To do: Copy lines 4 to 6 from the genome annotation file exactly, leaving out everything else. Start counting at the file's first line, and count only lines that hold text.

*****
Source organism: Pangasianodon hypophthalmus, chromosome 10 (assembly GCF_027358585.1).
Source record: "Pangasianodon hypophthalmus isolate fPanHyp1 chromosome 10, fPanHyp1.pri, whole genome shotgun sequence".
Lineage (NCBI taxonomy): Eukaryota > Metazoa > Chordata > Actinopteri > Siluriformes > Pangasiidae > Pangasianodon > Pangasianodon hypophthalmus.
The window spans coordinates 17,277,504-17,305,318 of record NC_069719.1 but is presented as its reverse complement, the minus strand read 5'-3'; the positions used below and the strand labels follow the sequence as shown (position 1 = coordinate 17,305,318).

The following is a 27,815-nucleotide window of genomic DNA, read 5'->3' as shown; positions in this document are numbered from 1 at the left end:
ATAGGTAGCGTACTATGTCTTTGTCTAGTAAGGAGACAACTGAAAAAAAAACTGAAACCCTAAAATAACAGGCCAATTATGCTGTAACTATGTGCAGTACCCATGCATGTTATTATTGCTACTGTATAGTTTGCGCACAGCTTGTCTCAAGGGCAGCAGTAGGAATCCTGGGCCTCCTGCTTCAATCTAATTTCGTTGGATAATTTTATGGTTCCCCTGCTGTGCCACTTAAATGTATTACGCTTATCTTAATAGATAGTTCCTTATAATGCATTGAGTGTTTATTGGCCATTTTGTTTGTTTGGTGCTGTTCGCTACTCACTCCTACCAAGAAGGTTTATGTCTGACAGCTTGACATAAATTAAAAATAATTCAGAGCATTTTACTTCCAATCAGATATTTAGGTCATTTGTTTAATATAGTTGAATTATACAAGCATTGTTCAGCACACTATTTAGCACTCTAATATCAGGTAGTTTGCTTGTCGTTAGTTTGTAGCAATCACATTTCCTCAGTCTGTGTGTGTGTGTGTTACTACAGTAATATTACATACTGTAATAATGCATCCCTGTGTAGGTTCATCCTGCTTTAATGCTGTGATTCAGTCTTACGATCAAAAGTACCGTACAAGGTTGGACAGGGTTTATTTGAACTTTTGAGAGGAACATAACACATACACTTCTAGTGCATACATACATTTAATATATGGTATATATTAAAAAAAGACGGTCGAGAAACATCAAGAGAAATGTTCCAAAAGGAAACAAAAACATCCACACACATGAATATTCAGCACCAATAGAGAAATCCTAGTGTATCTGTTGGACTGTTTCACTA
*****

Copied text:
The window spans coordinates 17,277,504-17,305,318 of record NC_069719.1 but is presented as its reverse complement, the minus strand read 5'-3'; the positions used below and the strand labels follow the sequence as shown (position 1 = coordinate 17,305,318).

The following is a 27,815-nucleotide window of genomic DNA, read 5'->3' as shown; positions in this document are numbered from 1 at the left end:
ATAGGTAGCGTACTATGTCTTTGTCTAGTAAGGAGACAACTGAAAAAAAAACTGAAACCCTAAAATAACAGGCCAATTATGCTGTAACTATGTGCAGTACCCATGCATGTTATTATTGCTACTGTATAGTTTGCGCACAGCTTGTCTCAAGGGCAGCAGTAGGAATCCTGGGCCTCCTGCTTCAATCTAATTTCGTTGGATAATTTTATGGTTCCCCTGCTGTGCCACTTAAATGTATTACGCTTATCTTAATAGATAGTTCCTTATAATGCATTGAGTGTTTATTGGCCATTTTGTTTGTTTGGTGCTGTTCGCTACTCACTCCTACCAAGAAGGTTTATGTCTGACAGCTTGACATAAATTAAAAATAATTCAGAGCATTTTACTTCCAATCAGATATTTAGGTCATTTGTTTAATATAGTTGAATTATACAAGCATTGTTCAGCACACTATTTAGCACTCTAATATCAGGTAGTTTGCTTGTCGTTAGTTTGTAGCAATCACATTTCCTCAGTCTGTGTGTGTGTGTGTTACTACAGTAATATTACATACTGTAATAATGCATCCCTGTGTAGGTTCATCCTGCTTTAATGCTGTGATTCAGTCTTACGATCAAAAGTACCGTACAAGGTTGGACAGGGTTTATTTGAACTTTTGAGAGGAACATAACACATACACTTCTAGTGCATACATACATTTAATATATGGTATATATTAAAAAAAGACGGTCGAGAAACATCAAGAGAAATGTTCCAAAAGGAAACAAAAACATCCACACACATGAATATTCAGCACCAATAGAGAAATCCTAGTGTATCTGTTGGACTGTTTCACTA